Intensivists guide care around the clock in two medical–surgical intensive care units, leading to lower length of stay and the near elimination of ventilator-associated pneumonia, hospital-acquired pressure ulcers, and central line infections.
A hospital protocol that encourages early mobility by respiratory intensive care unit patients reduced length of stay, both in the intensive care unit and overall.
Implementation of an evidence-based bundle of interventions led to a 75 percent reduction in central line infections in four intensive care units, yielding annual cost avoidance of approximately $1 million.
A physician group offers financial incentives to its physicians to encourage use of various health information technologies, including a new electronic medical record system and electronic radiology ordering system.
As part of a collaborative with other hospitals, a health system developed multiple strategies to improve the organ donation request and procurement process, leading to a high conversion rate (the percentage of potential donors who become actual donors); collaborative participants as a group experienced a marked rise in conversion rates and donors.
A children's hospital uses a simple scoring system and “action algorithm” to identify and promptly attend to at-risk patients, leading to fewer codes, lower mortality and length of stay, and improved communication and teamwork among staff.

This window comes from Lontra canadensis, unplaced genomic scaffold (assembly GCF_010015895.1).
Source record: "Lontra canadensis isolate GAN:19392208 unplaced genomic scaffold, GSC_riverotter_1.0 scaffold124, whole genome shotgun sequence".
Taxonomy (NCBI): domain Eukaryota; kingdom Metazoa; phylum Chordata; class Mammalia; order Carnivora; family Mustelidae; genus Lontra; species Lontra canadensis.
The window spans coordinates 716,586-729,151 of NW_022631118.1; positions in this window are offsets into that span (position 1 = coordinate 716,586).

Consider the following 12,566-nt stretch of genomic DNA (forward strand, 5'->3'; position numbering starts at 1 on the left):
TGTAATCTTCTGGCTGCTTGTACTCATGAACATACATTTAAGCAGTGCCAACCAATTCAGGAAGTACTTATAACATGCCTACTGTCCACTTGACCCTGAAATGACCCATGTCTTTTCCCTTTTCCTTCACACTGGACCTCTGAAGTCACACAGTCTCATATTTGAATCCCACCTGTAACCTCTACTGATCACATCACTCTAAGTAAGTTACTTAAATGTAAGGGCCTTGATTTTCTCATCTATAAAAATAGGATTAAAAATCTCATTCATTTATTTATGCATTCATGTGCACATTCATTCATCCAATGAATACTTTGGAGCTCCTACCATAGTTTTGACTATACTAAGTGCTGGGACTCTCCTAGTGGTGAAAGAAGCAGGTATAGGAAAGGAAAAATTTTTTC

A cardiothoracic care unit uses a multifaceted approach to patient- and family-centered care, leading to a well-above-average performance with respect to patient outcomes and satisfaction.
A sound monitoring and alert system in a neonatal intensive care unit alerts clinicians and visitors when sound levels are too high.
The Healthcare Alliance Safety Partnership was a 3-year pilot project involving a board of nursing and three hospital systems in developing a voluntary, nonpunitive system for reporting, investigating, and analyzing nursing errors.
Children's Healthcare of Atlanta developed and implemented a program to reduce the incidence of ventilator-associated pneumonia in three intensive care units, including two pediatric intensive care units and one cardiac intensive care unit. The program adapts a bundle of evidence-based interventions commonly used to prevent ventilator-associated pneumonia in adults to the pediatric population.